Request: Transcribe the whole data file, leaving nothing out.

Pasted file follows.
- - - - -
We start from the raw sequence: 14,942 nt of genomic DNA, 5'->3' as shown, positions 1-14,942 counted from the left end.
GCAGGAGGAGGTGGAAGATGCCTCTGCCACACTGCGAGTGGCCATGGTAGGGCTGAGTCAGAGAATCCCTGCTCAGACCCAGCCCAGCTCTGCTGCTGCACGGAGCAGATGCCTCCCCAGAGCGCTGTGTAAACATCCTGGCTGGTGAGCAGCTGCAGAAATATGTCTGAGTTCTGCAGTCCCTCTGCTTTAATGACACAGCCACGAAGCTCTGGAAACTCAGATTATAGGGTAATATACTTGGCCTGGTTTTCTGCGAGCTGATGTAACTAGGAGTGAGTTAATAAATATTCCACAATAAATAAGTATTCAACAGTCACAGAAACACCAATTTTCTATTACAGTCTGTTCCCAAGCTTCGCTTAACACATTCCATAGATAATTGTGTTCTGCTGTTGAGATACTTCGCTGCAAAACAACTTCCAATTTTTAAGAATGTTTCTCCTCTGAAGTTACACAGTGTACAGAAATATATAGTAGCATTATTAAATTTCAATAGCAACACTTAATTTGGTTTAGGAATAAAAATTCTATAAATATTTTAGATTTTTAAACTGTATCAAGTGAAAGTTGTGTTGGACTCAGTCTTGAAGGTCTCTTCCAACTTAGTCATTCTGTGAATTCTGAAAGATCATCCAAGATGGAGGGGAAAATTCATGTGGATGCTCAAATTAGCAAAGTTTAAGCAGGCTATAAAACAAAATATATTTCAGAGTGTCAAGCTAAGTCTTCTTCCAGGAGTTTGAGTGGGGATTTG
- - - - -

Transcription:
We start from the raw sequence: 14,942 nt of genomic DNA, 5'->3' as shown, positions 1-14,942 counted from the left end.
GCAGGAGGAGGTGGAAGATGCCTCTGCCACACTGCGAGTGGCCATGGTAGGGCTGAGTCAGAGAATCCCTGCTCAGACCCAGCCCAGCTCTGCTGCTGCACGGAGCAGATGCCTCCCCAGAGCGCTGTGTAAACATCCTGGCTGGTGAGCAGCTGCAGAAATATGTCTGAGTTCTGCAGTCCCTCTGCTTTAATGACACAGCCACGAAGCTCTGGAAACTCAGATTATAGGGTAATATACTTGGCCTGGTTTTCTGCGAGCTGATGTAACTAGGAGTGAGTTAATAAATATTCCACAATAAATAAGTATTCAACAGTCACAGAAACACCAATTTTCTATTACAGTCTGTTCCCAAGCTTCGCTTAACACATTCCATAGATAATTGTGTTCTGCTGTTGAGATACTTCGCTGCAAAACAACTTCCAATTTTTAAGAATGTTTCTCCTCTGAAGTTACACAGTGTACAGAAATATATAGTAGCATTATTAAATTTCAATAGCAACACTTAATTTGGTTTAGGAATAAAAATTCTATAAATATTTTAGATTTTTAAACTGTATCAAGTGAAAGTTGTGTTGGACTCAGTCTTGAAGGTCTCTTCCAACTTAGTCATTCTGTGAATTCTGAAAGATCATCCAAGATGGAGGGGAAAATTCATGTGGATGCTCAAATTAGCAAAGTTTAAGCAGGCTATAAAACAAAATATATTTCAGAGTGTCAAGCTAAGTCTTCTTCCAGGAGTTTGAGTGGGGATTTG